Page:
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Federal Employees News Digest : Oct. 29, 2012
Phil Piemonte, Managing Editor E-mail: email@example.com What's Inside44 OCTOBER 29, 2012 • VOL. 62, NO. 16 Data analysis leads to big savings, better outcomes A new report jointly authored by the Partnership for Public Service and the IBM Center for the Business of Government offers fresh evidence that the evolving science of data analysis is bringing government agencies big savings and improved outcomes. The report, entitled From Data to Decisions II, draws a road map for managers and employees to the successful use of data. It is based on inter- views with feds who have pioneered data-driven savings and improvements across a wide range of agencies---from the science-infused cultures of the National Institutes of Health and Food and Drug Administration, to the accounting-focused Internal Revenue Service, to the more blue-collar Transportation Security Administration. In these very different environments, skilled and committed federal employees have been busy using data gathering and analysis to both exceed mission goals and save money. Leadership is key "One common thread we found between both this report and our previous one on the same subject, is that you must get leadership buy-in to be successful in this area of data-driven decision making," John Kamensky, a senior fellow with the center, told FEND. "So, one main strategy to get leadership buy-in is to present leaders information [about data-driven successes] which they never would have gotten any other way---information that would surprise them or change the way that they think about a process." "Once they say, 'Wow, so that's the value of doing this!'---then they begin asking for more." Kamensky added that leaders must be inspired and believe in the process because they have to be involved enough to ask the right questions of the data---and encourage employees down the line to do the same. "What we see is that the whole advan- tage offered by the data is not the data itself---the data only raises questions, but it takes people to answer them. Different agencies, different data 'traditions' Around a dozen agencies' recent experienc- es with data analysis are detailed in the report. At an Oct. 17 PPS-hosted event, managers and leaders responsible for turning data analysis into breakthroughs shared those stories in person. Kamensky summarized for FEND what he and the report's co-authors learned from their research and the comments shared at the event. "There is wide variation across government, in terms of their maturity and use of data," Kamensky said. "In part that's because different agencies in government have varying traditions of using data at different rates." He told FEND that the lesson here is data experts must adapt to, and work with, these different capacities. Perhaps a more striking find is the role played by non-data experts in guiding agencies to find enormous savings through the use of analysis. "What's very interesting here was that each of the three speakers at our event, first, did not have long-term tenure at the organization and instead they brought in outside experience," Kamensky told FEND. "Second, none of them had strong technical data experience, but rather what they brought to the table was that they were more stra- tegic in their approaches." Data analysis brings big gains to agencies Indeed, Carlos Davila, a director of business management at FEMA, had done very little data crunching in the past. But, when tasked to a leadership role analyzing that agency's data, Davila used his unusual background as a Ph.D. historian and anthropologist to help him to see FEMA's problems differently---and to find some real les- sons buried in agency data. "When Davila first asked people at FEMA for their analysis of their work, they came back to him Future shock Regardless of who wins the 2012 election---or the next one, or the one after that--- Uncle Sam as you know him is likely to be a very different employer within a very few years. Politicians, as you may have noticed, change when they get elected, or when they move up to a higher office. That may be partially because they get access to information the rest of us don't get. They have the answers (at least sometimes) to questions we don't even know enough to ask. And they nearly always surprise the citi- zens who voted for or against them. And they often surprise some of the pressure groups---Wall Street, unions, corporate giants and consumer advo- cates---who may have helped get them elected. This is very true for the civil service. Democrat Jimmy Carter made civil service "reform" (I always put "reform" in quotes because one per- son's "reform" is another's disaster) a top legislative priority. It is one of his few major accomplishments, and you still live with it---for better or worse---three-plus decades later. Yet INSIGHT BY MIKE CAUSEY continued on page 2 For more news...see Federal Daily at www.FederalDaily.com • Federal pay sliding 3 • USPS pension surplus 3 • Legal Matters 5 • Informed investor 7 • In Brief 8 • Federal Benefits Q&A 8 continued on page 3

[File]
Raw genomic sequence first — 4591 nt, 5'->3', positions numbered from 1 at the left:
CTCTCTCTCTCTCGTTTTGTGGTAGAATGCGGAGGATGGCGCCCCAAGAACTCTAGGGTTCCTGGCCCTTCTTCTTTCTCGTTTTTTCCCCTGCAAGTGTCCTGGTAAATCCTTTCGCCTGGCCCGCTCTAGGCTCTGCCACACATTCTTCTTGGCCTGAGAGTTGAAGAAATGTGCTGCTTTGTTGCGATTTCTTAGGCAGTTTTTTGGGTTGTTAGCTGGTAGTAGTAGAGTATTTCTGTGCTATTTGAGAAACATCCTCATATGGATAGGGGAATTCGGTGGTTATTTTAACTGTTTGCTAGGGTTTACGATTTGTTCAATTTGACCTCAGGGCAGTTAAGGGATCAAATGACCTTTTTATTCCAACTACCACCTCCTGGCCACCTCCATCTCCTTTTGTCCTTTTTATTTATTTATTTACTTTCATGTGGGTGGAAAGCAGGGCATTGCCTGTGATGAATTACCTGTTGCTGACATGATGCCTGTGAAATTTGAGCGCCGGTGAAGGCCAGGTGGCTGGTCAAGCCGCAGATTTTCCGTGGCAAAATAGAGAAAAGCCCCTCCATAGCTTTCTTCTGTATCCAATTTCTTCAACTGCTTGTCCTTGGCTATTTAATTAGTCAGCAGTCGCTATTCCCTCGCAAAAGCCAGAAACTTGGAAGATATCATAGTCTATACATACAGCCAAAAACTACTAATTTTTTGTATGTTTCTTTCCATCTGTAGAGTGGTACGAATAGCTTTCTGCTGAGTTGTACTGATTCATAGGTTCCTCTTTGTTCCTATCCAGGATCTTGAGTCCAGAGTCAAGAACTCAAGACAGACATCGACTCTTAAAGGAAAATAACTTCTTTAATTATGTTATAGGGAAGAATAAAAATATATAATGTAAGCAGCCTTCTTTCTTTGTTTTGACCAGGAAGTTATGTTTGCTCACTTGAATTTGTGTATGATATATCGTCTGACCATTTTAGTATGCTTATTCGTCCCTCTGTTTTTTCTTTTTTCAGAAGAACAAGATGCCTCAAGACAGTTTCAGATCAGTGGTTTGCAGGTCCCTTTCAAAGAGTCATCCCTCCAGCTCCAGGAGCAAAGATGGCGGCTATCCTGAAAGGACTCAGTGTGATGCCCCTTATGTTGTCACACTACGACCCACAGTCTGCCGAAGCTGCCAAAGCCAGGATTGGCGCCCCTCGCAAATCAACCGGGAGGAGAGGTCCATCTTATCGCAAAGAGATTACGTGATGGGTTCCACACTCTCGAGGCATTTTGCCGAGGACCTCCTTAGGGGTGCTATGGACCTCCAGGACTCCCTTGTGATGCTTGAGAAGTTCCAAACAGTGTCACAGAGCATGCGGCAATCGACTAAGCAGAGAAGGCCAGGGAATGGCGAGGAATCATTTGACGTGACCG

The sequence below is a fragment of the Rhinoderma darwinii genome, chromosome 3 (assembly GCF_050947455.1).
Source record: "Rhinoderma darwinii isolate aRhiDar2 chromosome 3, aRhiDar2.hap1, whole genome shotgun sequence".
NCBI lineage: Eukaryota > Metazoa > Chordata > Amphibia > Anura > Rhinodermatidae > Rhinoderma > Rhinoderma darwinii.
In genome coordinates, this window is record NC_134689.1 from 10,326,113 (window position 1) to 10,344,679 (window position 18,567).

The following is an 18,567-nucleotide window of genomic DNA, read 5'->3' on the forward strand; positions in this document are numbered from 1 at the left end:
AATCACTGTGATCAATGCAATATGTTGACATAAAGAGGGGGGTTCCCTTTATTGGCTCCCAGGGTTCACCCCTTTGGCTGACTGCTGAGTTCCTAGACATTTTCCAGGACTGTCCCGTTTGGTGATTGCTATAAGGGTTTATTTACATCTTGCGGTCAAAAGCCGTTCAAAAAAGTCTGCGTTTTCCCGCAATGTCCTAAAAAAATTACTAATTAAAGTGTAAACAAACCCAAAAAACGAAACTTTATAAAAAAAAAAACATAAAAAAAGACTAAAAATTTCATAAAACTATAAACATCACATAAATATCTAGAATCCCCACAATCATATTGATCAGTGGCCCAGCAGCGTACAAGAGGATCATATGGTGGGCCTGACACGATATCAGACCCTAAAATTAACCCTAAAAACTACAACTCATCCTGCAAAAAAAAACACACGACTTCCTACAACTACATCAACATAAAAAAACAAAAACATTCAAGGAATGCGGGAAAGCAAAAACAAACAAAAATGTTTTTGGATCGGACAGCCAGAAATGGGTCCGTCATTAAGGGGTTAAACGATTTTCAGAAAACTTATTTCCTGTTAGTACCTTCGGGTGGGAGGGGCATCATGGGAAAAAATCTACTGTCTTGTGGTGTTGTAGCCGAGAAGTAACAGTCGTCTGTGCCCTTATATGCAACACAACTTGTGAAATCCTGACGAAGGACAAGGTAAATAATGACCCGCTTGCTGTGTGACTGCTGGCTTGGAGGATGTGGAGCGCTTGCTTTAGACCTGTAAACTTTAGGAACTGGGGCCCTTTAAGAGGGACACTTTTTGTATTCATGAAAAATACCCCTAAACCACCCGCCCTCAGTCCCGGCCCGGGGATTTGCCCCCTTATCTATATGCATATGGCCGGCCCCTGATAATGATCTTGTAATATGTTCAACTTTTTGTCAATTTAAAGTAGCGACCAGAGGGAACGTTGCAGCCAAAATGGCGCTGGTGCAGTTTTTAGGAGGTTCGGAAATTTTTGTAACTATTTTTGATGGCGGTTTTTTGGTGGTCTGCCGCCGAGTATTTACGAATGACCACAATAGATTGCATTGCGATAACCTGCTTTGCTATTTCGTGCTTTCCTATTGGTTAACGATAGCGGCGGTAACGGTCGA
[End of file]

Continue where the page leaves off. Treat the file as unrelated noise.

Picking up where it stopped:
Oct. 22, 2012
Nov. 5, 2012